Together At Last
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Together At Last
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Together At Last is a new album by songwriter and guitarist Jeff Tweedy. It features the Wilco bandleader performing eleven of his own songs, culled from the Wilco catalog as well as from side-projects Loose Fur and Golden Smog, in a solo acoustic setting. Recorded at Tweedy’s Chicago recording studio The Loft, Together At Last showcases Tweedy’s accomplished and intricate guitar playing and his expressive, plaintive voice, and while audiences have experienced Tweedy live onstage as a solo performer for years, this is the first studio recording of its kind for the acclaimed musician.
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"Together At Last" (11 tracks; 38 min.) is a very different release from "Chelsea Walls". Here Jeff revisits primarily (9 of the 11 songs) Wilco songs in an intimate setting, just Jeff and his acoustic guitar. In this setting, the lyrics get a renewed emphasis. For me the songs that work best are when they sound quite different from the original studio version. Look no further than the reimagined version of "I Am Trying to Break your Heart" (from Yankee Hotel Foxtrot") as the prime example, but check also "Hummingbird" (from "a ghost is born") and "I'm Always in Love" (from "Summerteeth"). The two non-Wilco tracks are a radically reinvented "Laminated Cat (from the brilliant Loose Fur debut album), and "Lost Love" (not sure where that one comes from),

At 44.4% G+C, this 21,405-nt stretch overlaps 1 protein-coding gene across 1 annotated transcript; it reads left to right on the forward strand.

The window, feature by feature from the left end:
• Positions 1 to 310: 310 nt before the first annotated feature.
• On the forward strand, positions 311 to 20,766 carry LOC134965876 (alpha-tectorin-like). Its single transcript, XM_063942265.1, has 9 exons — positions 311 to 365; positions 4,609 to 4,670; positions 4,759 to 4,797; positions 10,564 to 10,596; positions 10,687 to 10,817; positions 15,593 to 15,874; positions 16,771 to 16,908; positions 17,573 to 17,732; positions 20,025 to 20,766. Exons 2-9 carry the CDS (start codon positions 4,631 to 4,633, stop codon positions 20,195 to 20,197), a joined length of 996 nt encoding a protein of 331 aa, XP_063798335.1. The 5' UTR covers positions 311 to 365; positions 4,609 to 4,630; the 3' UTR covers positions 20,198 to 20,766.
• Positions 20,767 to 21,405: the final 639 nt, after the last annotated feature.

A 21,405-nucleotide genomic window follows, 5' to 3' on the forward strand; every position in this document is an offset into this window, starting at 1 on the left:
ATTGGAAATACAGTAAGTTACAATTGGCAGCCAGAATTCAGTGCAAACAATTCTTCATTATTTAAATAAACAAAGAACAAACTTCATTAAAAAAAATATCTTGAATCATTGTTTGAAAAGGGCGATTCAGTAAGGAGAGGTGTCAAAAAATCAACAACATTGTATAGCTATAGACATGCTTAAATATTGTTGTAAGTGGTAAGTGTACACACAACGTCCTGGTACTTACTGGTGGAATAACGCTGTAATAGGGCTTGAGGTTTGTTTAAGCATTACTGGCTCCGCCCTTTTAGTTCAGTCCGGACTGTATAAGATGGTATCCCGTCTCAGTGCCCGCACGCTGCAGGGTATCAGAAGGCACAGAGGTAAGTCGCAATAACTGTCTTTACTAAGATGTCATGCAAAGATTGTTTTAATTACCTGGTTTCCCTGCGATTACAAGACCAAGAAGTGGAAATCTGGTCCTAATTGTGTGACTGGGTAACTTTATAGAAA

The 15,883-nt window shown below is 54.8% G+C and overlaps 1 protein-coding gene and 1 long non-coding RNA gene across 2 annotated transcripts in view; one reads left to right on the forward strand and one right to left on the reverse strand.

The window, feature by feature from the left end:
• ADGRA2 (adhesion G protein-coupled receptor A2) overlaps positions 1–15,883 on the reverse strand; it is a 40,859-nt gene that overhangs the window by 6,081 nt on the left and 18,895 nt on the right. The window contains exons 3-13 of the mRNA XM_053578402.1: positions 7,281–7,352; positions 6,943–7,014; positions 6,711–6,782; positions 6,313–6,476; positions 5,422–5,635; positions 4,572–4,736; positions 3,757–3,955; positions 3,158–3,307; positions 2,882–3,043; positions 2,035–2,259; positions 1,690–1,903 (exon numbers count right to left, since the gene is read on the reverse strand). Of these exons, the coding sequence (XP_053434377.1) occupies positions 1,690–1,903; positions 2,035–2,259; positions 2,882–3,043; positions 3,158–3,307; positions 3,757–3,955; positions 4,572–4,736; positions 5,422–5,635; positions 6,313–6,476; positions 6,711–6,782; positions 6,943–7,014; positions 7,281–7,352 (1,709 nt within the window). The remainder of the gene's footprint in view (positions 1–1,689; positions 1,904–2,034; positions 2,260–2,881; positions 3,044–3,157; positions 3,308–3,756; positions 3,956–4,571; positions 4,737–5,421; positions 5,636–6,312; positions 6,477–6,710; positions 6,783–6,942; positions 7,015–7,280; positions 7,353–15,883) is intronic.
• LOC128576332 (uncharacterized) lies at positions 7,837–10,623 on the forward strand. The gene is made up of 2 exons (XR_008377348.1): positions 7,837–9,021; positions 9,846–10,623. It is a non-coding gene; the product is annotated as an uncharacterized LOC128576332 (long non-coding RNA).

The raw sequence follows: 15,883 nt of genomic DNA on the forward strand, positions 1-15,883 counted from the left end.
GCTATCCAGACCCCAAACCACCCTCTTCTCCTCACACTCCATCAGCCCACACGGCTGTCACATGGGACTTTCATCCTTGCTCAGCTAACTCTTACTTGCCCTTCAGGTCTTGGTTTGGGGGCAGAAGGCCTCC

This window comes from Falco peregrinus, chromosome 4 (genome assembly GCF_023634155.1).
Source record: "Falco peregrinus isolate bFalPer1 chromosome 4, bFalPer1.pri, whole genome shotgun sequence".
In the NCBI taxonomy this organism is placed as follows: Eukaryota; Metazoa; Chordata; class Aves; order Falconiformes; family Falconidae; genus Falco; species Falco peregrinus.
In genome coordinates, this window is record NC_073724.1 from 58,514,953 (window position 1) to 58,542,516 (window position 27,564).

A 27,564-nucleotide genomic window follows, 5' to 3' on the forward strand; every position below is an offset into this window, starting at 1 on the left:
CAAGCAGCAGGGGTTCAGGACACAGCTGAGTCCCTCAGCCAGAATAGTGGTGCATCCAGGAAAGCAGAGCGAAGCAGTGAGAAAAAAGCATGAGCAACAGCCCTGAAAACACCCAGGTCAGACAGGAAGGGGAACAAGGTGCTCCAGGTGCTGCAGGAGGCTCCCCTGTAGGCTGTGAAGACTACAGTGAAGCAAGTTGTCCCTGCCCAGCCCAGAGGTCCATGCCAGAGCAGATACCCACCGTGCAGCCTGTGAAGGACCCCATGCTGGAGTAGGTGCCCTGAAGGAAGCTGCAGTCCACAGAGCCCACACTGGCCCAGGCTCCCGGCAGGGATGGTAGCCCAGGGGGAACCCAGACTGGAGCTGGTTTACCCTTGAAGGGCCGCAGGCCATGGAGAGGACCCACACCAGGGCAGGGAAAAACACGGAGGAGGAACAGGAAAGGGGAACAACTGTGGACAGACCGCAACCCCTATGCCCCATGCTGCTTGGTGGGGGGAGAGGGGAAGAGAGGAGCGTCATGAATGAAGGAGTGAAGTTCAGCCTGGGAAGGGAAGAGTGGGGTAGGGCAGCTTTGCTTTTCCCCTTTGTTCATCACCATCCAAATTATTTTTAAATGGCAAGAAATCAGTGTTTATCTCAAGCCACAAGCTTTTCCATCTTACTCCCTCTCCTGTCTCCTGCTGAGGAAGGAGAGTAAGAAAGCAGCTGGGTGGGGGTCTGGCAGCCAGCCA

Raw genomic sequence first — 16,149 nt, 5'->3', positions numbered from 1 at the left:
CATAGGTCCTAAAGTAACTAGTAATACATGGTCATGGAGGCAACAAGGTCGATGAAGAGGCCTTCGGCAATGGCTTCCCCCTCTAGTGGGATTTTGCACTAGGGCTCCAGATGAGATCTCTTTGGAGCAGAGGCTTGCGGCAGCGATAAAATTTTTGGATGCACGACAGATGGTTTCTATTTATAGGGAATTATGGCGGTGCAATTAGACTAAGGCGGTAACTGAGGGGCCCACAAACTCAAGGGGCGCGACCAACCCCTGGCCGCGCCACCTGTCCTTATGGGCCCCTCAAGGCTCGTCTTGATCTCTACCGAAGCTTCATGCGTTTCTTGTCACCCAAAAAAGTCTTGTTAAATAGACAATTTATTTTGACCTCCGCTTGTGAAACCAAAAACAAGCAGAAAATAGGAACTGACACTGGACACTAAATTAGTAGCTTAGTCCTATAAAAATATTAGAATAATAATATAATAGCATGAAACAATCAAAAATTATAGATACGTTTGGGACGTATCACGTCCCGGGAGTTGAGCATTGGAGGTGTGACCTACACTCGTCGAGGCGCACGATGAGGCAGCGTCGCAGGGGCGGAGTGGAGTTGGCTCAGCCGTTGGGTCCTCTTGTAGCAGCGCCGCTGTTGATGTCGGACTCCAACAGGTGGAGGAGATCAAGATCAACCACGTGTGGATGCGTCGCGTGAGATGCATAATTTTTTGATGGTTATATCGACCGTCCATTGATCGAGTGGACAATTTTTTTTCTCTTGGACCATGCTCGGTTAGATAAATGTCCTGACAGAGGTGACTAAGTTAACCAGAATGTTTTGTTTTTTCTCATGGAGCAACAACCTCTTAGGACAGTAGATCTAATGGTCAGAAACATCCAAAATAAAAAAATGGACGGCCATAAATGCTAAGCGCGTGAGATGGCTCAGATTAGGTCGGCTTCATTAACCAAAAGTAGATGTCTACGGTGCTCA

I've had the good fortune of seeing Jeff Tweedy in concert many, many times over the years, mostly with Wilco, but a couple of times in a solo setting as well. I'm not entirely sure as to the timing of this solo album: why now, as opposed to, say, 5 years ago? In any event, it's nice to have, although I sure wish that a few more songs had been added to this release, given its modest running time of just 38 minutes.
The first thing I noticed about this collection was the setlist. Tweedy obviously spent time looking backwards and pulling up songs that had meaning for him and his fans. The inclusion of a song from the Golden Smog project (this has long been one of my favorite things to hear) and one from Loose Fur show how deep Tweedy delved. The setlist is very balanced overall and doesn't focus on one period to the exclusion of any other.
Second, the great care and attention to the songs themselves is remarkable. Tweedy balances the inevitable reinterpretation with a reverence for the source material which makes each performance sound fresh and new while still being rooted in the (sometimes recent, sometimes more distant) past. Nothing sounds out of place, and the songs that undergo the most change (the YHF and Loose Fur material) still somehow manage to sound just right.
I wish the set overall had been a bit longer, but I can't argue with what's here. As a longtime Wilco and Jeff Tweedy fan, I am extremely happy to finally be able to hear this material on an official release.